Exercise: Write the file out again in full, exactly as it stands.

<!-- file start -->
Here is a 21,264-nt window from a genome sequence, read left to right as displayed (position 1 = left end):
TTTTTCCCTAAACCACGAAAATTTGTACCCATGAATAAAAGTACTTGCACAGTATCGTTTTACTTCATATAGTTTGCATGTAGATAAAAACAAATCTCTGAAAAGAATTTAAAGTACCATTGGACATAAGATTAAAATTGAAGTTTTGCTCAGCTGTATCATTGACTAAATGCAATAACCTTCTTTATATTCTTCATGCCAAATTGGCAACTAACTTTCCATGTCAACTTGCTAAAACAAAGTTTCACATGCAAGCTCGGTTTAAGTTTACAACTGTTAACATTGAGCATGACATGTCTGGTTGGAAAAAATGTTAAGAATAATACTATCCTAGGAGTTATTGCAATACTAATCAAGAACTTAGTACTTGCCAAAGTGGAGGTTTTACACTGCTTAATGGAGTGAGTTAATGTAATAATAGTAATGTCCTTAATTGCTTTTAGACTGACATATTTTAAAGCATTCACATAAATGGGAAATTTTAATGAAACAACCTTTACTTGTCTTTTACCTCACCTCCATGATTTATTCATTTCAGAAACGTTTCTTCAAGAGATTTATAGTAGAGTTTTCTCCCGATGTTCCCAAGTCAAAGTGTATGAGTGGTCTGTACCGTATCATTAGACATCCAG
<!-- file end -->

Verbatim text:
Here is a 21,264-nt window from a genome sequence, read left to right as displayed (position 1 = left end):
TTTTTCCCTAAACCACGAAAATTTGTACCCATGAATAAAAGTACTTGCACAGTATCGTTTTACTTCATATAGTTTGCATGTAGATAAAAACAAATCTCTGAAAAGAATTTAAAGTACCATTGGACATAAGATTAAAATTGAAGTTTTGCTCAGCTGTATCATTGACTAAATGCAATAACCTTCTTTATATTCTTCATGCCAAATTGGCAACTAACTTTCCATGTCAACTTGCTAAAACAAAGTTTCACATGCAAGCTCGGTTTAAGTTTACAACTGTTAACATTGAGCATGACATGTCTGGTTGGAAAAAATGTTAAGAATAATACTATCCTAGGAGTTATTGCAATACTAATCAAGAACTTAGTACTTGCCAAAGTGGAGGTTTTACACTGCTTAATGGAGTGAGTTAATGTAATAATAGTAATGTCCTTAATTGCTTTTAGACTGACATATTTTAAAGCATTCACATAAATGGGAAATTTTAATGAAACAACCTTTACTTGTCTTTTACCTCACCTCCATGATTTATTCATTTCAGAAACGTTTCTTCAAGAGATTTATAGTAGAGTTTTCTCCCGATGTTCCCAAGTCAAAGTGTATGAGTGGTCTGTACCGTATCATTAGACATCCAG